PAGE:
MAKTUB, BLACK ANGER,
SHAWN SMITH, UBIQUITOUS,
DJ RIZ, DJ DEFF AYERS
(Crocodile) Seattle may be famous for its rock scene, but there's a vital and exciting groove underground that's threatening to break out in a big way--and Maktub could be the agent to blow the doors wide open. Tonight's show celebrates the release of the band's outstanding debut album, Subtle Ways. It's all about soul--from the laid back, almost classic grooves to the smooth, velvety vocals of Reggie Watts. It sounds like their tenure as one of the city's best kept secrets is coming to an end.--BM
ROAD RASH '99
(Showbox) Brought to you by The Stranger, Road Rash is an all-day hootenanny and barbecue featuring Southern Culture on the Skids, El Vez and his Lovely Elvettes, R. L. Burnside, The Dirty Birds, plus a few more surprise guests. There'll be a classic car and motorcycle show, vintage clothing and accessories, tattoo culture, and barrels and barrels of beer. Tickets are $25 (available at Ticketmaster and The Showbox) and it's an indoor-outdoor affair. It's also a benefit for JAMPAC, so get your starpeepers on as there's likely to be plenty of local celebrities gettin' sunburned with the rest of us.--KW
SWEET 75, GUARDIAN ALIEN
(Elysian) Sweet 75 features Krist Novoselic and the fabulously Cruella-like Eva Las Vegas.--KW
THE MINSTREL IN THE GALLERIES
(Myrtle Edwards Beach, Pier 70) See Calendar Box page 53.
(Myrtle Edwards Park, Pier 70) Nancy Sinatra will always be associated with that timeless ode to self-reliance, "These Boots Are Made For Walkin'," first released in 1966. "It had a life of its own and it still does," she says. "Everybody should be so lucky to have a song like that. Because generation after generation of kids discover this song and love it." But that's not the only hipster credit on her resume. She also sang "You Only Live Twice," for the James Bond feature of the same name ("I just lucked out. They called me: 'Would you do a title song for a James Bond movie?' I said, 'What time?'"), and has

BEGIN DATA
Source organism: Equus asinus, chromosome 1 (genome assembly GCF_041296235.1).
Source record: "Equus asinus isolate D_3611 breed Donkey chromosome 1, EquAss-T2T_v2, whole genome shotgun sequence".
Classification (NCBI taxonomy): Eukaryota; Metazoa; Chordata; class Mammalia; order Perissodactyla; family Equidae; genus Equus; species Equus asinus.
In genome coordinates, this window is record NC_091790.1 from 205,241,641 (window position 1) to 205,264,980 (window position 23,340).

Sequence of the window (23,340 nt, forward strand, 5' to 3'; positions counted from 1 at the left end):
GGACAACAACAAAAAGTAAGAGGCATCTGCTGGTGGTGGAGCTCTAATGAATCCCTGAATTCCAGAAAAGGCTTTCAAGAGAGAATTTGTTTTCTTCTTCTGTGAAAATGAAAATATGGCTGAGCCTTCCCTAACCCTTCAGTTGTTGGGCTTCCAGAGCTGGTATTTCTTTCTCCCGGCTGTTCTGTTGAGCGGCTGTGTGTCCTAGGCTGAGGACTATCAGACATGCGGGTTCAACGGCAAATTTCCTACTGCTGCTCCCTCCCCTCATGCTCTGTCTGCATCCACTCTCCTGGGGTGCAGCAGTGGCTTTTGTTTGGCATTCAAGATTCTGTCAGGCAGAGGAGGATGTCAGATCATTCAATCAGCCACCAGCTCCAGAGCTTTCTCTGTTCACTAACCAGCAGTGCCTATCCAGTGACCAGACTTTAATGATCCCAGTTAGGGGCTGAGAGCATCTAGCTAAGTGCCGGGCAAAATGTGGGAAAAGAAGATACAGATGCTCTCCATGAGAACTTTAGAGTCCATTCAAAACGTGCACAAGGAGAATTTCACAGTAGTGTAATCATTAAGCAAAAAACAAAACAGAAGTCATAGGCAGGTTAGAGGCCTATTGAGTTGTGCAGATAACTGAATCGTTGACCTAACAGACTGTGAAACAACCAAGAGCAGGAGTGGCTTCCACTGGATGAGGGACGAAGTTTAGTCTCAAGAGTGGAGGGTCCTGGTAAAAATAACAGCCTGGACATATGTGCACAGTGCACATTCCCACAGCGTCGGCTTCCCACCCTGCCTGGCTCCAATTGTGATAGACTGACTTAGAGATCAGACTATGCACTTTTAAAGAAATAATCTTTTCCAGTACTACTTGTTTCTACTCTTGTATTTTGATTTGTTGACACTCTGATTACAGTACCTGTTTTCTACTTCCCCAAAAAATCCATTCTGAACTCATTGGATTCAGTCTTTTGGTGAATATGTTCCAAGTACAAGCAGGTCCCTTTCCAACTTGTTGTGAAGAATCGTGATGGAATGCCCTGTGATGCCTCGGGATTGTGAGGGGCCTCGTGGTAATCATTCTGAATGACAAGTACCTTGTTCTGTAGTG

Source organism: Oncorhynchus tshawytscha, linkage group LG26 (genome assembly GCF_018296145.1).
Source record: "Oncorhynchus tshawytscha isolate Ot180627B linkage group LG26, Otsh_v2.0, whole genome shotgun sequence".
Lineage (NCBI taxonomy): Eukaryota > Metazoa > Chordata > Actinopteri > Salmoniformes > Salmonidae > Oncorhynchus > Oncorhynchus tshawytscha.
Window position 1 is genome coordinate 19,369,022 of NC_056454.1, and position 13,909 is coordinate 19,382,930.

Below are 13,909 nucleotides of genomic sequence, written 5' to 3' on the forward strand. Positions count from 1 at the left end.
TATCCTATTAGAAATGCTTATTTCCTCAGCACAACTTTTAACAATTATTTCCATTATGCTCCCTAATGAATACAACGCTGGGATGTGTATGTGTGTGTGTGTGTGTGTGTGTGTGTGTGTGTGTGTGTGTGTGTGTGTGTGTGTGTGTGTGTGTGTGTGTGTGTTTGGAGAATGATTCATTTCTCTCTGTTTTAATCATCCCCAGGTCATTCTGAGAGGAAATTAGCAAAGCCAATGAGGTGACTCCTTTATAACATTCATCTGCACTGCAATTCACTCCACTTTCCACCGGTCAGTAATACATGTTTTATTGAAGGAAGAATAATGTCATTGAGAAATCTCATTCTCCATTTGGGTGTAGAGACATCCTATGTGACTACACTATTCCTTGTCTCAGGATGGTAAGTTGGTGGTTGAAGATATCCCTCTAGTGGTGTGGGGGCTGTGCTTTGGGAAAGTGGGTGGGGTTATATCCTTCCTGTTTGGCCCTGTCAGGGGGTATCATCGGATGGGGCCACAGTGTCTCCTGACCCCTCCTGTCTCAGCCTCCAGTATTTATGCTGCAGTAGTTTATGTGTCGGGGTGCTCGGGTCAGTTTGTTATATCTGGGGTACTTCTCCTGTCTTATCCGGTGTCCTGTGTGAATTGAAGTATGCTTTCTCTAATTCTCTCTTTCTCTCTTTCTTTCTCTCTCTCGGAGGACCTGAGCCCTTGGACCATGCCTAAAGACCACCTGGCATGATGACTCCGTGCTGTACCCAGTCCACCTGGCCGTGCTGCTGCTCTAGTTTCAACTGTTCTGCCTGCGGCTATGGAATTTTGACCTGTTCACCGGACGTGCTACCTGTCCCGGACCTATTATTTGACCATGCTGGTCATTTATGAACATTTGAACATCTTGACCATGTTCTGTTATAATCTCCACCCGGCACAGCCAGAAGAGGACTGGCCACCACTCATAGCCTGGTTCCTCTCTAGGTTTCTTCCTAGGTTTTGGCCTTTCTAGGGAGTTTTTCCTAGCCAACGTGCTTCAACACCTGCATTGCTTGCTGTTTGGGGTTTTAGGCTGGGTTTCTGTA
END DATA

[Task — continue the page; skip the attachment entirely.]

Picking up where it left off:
appeared alongside Elvis Presley (in Speedway) and Peter Fonda (in The Wild Angels). On her most recent album, How Does It Feel? she even covers "Sweet Talkin' Candy Man" from that cult favorite Beyond the Valley of the Dolls. But one of the things she hasn't done is visit Seattle. "I'm so excited to be coming up there," she says. "I fell in love with Seattle when I saw that movie, Sleepless in Seattle." We're excited too, Nancy. So hustle yourself down to "Fourth of Jul-Ivar's" at lovely Myrtle Edwards Park for the show. And the secret of Nancy's success? Her faith in the power of the song. "Whether you write it yourself, or whether someone writes it for you, you need the song," she says. "It all begins with the written word and the written note, and don't let anybody tell you any different. Because it just is not true."--Gillian G. Gaar
(Tractor Tavern) Folks say witnessing Latina singer/ songwriter Perla Batalla in the live setting is a "stunning" and "sublime" experience, and I'm inclined to believe them given her transcendent voice and expressive singing style. A female singer with real cajones.--KW
MAINLINER, KINSKI, OHKAMI NO JIKAN
(Monkey Pub) It's been a great couple of weeks for Japanese rock 'n' roll adventures, with Melt Banana, the Boredoms, and now Mainliner, a power-psychedelia guitar/bass/ drums trio featuring members of the Ruins, High Rise, and Acid Mothers Temple. Never mind the less-visible Monkey Pub booking; these three avant-freakers have got huge credentials, and the biggest, most fucked-up sound of 'em all. Also known as "Musica Transonica," Main-liner's super-intense, Blue Cheer-sized mega-onslaughts will be preceded by their other, mellower alter-ego, Ohkami No Jikan, with the dense, hypnotic space- rock of Seattle's own Kinski sandwiched in between. --JK